However, perhaps the main change between Bowers and Lawrence was in the makeup of the Supreme Court itself. Between 1986, when Warren Burger was chief justice of the United States, and 2003, when William Rehnquist presided, a number of justice changes took place. This included the retirements of Chief Justice Burger, Lewis Powell, William Brennen, Thurgood Marshall, Byron White, and Harry Blackmun. It also included the additions of Antonin Scalia, Anthony Kennedy, David Souter, Clarence Thomas, Ruth Bader Ginsburg, and Stephen Breyer. Comparatively speaking, the new court was more liberal-leaning than was the old court.
It’s probably worth noting that Bowers v. Hardwick was decided by a 5-4 vote. Even at the time of the ruling, nearly half of the Supreme Court justices disagreed with the decision. Because of this, not very much had to change in the court composition to tip the balance in the other direction.
Some of the newer justices were willing to reconsider and critique the original reasoning in Bowers. The majority opinion for Bowers v. Hardwick had framed the central issue as whether there was a constitutionally protected fundamental right to engage in “homosexual sodomy.” However, in writing the majority opinion in Lawrence v. Texas, Justice Kennedy (who had not been a Supreme Court justice when Bowers was decided) framed the issue more broadly:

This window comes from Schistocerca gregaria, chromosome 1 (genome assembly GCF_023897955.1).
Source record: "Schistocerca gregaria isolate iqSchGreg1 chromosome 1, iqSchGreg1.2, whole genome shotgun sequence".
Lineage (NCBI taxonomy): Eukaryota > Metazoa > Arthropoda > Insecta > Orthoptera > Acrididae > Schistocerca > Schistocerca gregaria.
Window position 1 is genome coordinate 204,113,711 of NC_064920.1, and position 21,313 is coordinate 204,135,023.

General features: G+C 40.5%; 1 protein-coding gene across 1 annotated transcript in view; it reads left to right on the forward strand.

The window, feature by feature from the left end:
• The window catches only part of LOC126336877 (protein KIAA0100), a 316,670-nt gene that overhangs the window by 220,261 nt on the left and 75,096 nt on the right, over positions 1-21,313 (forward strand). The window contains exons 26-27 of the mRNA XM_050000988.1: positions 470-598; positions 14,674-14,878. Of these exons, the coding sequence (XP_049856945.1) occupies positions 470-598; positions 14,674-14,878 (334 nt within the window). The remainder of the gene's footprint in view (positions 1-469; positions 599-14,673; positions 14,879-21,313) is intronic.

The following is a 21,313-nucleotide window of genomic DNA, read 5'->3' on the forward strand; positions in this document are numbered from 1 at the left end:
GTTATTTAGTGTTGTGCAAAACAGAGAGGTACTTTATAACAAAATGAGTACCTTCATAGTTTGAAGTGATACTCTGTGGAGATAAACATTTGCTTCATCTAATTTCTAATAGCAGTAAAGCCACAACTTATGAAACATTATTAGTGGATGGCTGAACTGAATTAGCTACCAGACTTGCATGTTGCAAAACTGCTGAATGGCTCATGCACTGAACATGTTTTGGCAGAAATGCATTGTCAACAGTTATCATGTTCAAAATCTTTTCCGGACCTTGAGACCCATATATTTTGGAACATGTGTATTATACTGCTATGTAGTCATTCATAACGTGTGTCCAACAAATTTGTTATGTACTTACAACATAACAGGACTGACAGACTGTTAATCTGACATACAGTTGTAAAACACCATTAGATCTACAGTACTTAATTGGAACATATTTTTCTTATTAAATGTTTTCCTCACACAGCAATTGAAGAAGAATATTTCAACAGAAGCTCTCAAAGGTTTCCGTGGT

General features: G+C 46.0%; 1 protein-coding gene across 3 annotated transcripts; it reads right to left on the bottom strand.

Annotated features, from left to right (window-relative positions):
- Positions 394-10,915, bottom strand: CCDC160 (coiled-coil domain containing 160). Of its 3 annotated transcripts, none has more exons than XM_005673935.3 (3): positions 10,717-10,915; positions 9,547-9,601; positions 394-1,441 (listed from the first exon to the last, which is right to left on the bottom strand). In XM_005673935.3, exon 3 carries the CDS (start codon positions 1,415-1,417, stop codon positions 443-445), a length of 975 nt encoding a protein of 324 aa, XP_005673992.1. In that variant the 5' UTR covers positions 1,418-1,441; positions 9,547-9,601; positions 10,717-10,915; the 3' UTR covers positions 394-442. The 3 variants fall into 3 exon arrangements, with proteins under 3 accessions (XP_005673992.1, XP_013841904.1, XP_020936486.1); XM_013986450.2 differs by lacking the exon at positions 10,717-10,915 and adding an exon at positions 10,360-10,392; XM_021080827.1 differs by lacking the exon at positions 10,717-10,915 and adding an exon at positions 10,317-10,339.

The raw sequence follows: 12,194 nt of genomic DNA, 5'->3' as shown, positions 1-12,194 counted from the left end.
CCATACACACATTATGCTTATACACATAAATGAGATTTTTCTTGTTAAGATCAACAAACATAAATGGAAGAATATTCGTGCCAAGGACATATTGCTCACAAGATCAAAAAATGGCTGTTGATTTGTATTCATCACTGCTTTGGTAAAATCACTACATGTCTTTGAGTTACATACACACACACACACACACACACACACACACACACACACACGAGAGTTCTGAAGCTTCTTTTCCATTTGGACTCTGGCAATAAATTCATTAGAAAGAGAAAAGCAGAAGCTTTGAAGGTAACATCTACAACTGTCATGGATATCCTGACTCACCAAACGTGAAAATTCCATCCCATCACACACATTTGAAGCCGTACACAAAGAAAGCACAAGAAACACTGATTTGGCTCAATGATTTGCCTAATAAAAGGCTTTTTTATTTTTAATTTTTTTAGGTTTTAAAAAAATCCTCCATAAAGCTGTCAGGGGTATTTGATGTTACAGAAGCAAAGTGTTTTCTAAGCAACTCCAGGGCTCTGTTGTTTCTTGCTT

To say that the issue in Bowers was simply the right to engage in certain sexual conduct demeans the claim the individual put forward, just as it would demean a married couple were it to be said marriage is simply about the right to have sexual intercourse. The laws involved in Bowers and here are, to be sure, statutes that purport to do no more than prohibit a particular sexual act. Their penalties and purposes, though, have more far-reaching consequences, touching upon the most private human conduct, sexual behavior, and in the most private of places, the home. The statutes do seek to control a personal relationship that, whether or not entitled to formal recognition in the law, is within the liberty of persons to choose without being punished as criminals.
In fact, it echoes part of Justice Blackmun’s dissent from Bowers v. Hardwick:
The fact that individuals define themselves in a significant way through their intimate sexual relationships with others suggests, in a Nation as diverse as ours, that there may be many “right” ways of conducting those relationships, and that much of the richness of a relationship will come from the freedom an individual has to choose the form and nature of these intensely personal bonds.
The decision in Lawrence and the overturning of Bowers paved the way for the Supreme Court to hear Hollingsworth v. Perry and United States v. Windsor, the two same-sex marriage cases it is currently deliberating. Perhaps in another 10 years, we’ll look back on those two cases as equally groundbreaking.